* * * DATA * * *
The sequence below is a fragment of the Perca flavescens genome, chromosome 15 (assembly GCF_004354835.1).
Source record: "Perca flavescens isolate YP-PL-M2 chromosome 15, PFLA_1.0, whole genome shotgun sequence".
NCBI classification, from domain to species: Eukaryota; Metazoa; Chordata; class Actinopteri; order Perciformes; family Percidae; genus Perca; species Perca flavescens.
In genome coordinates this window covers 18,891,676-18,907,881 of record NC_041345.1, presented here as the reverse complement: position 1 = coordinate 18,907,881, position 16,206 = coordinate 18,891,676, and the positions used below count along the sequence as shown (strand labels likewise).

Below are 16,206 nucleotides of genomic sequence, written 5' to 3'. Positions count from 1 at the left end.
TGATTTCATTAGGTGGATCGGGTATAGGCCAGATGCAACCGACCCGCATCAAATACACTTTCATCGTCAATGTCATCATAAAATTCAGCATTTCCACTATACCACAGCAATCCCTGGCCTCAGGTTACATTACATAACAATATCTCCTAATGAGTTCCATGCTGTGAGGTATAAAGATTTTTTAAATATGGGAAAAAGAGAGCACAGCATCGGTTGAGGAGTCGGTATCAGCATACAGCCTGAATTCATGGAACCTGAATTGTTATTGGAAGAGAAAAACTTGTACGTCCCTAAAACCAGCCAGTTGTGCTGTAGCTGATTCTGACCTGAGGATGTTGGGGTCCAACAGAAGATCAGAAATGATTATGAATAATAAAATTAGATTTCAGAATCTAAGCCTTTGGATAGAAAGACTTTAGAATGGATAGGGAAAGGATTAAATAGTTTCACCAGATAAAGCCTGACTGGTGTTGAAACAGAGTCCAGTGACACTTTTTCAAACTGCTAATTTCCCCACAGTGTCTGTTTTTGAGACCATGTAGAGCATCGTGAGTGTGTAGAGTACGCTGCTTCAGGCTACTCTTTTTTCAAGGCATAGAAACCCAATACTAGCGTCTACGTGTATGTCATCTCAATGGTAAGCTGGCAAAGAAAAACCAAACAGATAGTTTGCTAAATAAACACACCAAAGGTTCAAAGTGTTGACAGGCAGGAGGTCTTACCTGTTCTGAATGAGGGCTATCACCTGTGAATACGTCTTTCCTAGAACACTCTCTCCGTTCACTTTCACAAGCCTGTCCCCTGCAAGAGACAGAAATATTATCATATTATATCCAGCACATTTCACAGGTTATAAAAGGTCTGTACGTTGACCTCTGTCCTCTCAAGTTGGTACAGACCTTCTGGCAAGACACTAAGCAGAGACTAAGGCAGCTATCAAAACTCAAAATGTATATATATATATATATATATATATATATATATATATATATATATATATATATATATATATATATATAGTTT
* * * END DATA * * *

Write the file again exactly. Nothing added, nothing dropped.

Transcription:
The sequence below is a fragment of the Perca flavescens genome, chromosome 15 (assembly GCF_004354835.1).
Source record: "Perca flavescens isolate YP-PL-M2 chromosome 15, PFLA_1.0, whole genome shotgun sequence".
NCBI classification, from domain to species: Eukaryota; Metazoa; Chordata; class Actinopteri; order Perciformes; family Percidae; genus Perca; species Perca flavescens.
In genome coordinates this window covers 18,891,676-18,907,881 of record NC_041345.1, presented here as the reverse complement: position 1 = coordinate 18,907,881, position 16,206 = coordinate 18,891,676, and the positions used below count along the sequence as shown (strand labels likewise).

Below are 16,206 nucleotides of genomic sequence, written 5' to 3'. Positions count from 1 at the left end.
TGATTTCATTAGGTGGATCGGGTATAGGCCAGATGCAACCGACCCGCATCAAATACACTTTCATCGTCAATGTCATCATAAAATTCAGCATTTCCACTATACCACAGCAATCCCTGGCCTCAGGTTACATTACATAACAATATCTCCTAATGAGTTCCATGCTGTGAGGTATAAAGATTTTTTAAATATGGGAAAAAGAGAGCACAGCATCGGTTGAGGAGTCGGTATCAGCATACAGCCTGAATTCATGGAACCTGAATTGTTATTGGAAGAGAAAAACTTGTACGTCCCTAAAACCAGCCAGTTGTGCTGTAGCTGATTCTGACCTGAGGATGTTGGGGTCCAACAGAAGATCAGAAATGATTATGAATAATAAAATTAGATTTCAGAATCTAAGCCTTTGGATAGAAAGACTTTAGAATGGATAGGGAAAGGATTAAATAGTTTCACCAGATAAAGCCTGACTGGTGTTGAAACAGAGTCCAGTGACACTTTTTCAAACTGCTAATTTCCCCACAGTGTCTGTTTTTGAGACCATGTAGAGCATCGTGAGTGTGTAGAGTACGCTGCTTCAGGCTACTCTTTTTTCAAGGCATAGAAACCCAATACTAGCGTCTACGTGTATGTCATCTCAATGGTAAGCTGGCAAAGAAAAACCAAACAGATAGTTTGCTAAATAAACACACCAAAGGTTCAAAGTGTTGACAGGCAGGAGGTCTTACCTGTTCTGAATGAGGGCTATCACCTGTGAATACGTCTTTCCTAGAACACTCTCTCCGTTCACTTTCACAAGCCTGTCCCCTGCAAGAGACAGAAATATTATCATATTATATCCAGCACATTTCACAGGTTATAAAAGGTCTGTACGTTGACCTCTGTCCTCTCAAGTTGGTACAGACCTTCTGGCAAGACACTAAGCAGAGACTAAGGCAGCTATCAAAACTCAAAATGTATATATATATATATATATATATATATATATATATATATATATATATATATATATATATATATATATAGTTT